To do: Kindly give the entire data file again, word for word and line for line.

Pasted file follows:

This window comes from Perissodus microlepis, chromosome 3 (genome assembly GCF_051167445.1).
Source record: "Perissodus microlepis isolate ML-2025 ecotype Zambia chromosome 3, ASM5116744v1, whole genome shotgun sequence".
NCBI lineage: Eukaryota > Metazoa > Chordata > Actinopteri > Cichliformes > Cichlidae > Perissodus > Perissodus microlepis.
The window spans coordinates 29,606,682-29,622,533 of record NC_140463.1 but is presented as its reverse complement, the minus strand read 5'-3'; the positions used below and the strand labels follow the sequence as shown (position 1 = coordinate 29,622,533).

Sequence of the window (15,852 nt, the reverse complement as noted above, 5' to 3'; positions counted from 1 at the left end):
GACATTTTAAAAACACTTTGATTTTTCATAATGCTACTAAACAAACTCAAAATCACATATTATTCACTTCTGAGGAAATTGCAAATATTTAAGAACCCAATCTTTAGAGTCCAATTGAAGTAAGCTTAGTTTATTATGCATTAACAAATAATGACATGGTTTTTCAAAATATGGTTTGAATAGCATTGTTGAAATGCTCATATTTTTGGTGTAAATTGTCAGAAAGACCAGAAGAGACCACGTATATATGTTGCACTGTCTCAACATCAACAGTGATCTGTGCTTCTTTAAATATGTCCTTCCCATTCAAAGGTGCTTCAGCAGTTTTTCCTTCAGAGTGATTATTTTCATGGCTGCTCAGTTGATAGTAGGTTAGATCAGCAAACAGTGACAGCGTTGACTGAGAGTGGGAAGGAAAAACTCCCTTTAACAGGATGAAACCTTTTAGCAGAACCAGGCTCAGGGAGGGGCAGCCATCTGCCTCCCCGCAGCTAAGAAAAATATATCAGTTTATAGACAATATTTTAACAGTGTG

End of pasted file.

This window comes from Perissodus microlepis, chromosome 3 (genome assembly GCF_051167445.1).
Source record: "Perissodus microlepis isolate ML-2025 ecotype Zambia chromosome 3, ASM5116744v1, whole genome shotgun sequence".
NCBI lineage: Eukaryota > Metazoa > Chordata > Actinopteri > Cichliformes > Cichlidae > Perissodus > Perissodus microlepis.
The window spans coordinates 29,606,682-29,622,533 of record NC_140463.1 but is presented as its reverse complement, the minus strand read 5'-3'; the positions used below and the strand labels follow the sequence as shown (position 1 = coordinate 29,622,533).

Sequence of the window (15,852 nt, the reverse complement as noted above, 5' to 3'; positions counted from 1 at the left end):
GACATTTTAAAAACACTTTGATTTTTCATAATGCTACTAAACAAACTCAAAATCACATATTATTCACTTCTGAGGAAATTGCAAATATTTAAGAACCCAATCTTTAGAGTCCAATTGAAGTAAGCTTAGTTTATTATGCATTAACAAATAATGACATGGTTTTTCAAAATATGGTTTGAATAGCATTGTTGAAATGCTCATATTTTTGGTGTAAATTGTCAGAAAGACCAGAAGAGACCACGTATATATGTTGCACTGTCTCAACATCAACAGTGATCTGTGCTTCTTTAAATATGTCCTTCCCATTCAAAGGTGCTTCAGCAGTTTTTCCTTCAGAGTGATTATTTTCATGGCTGCTCAGTTGATAGTAGGTTAGATCAGCAAACAGTGACAGCGTTGACTGAGAGTGGGAAGGAAAAACTCCCTTTAACAGGATGAAACCTTTTAGCAGAACCAGGCTCAGGGAGGGGCAGCCATCTGCCTCCCCGCAGCTAAGAAAAATATATCAGTTTATAGACAATATTTTAACAGTGTG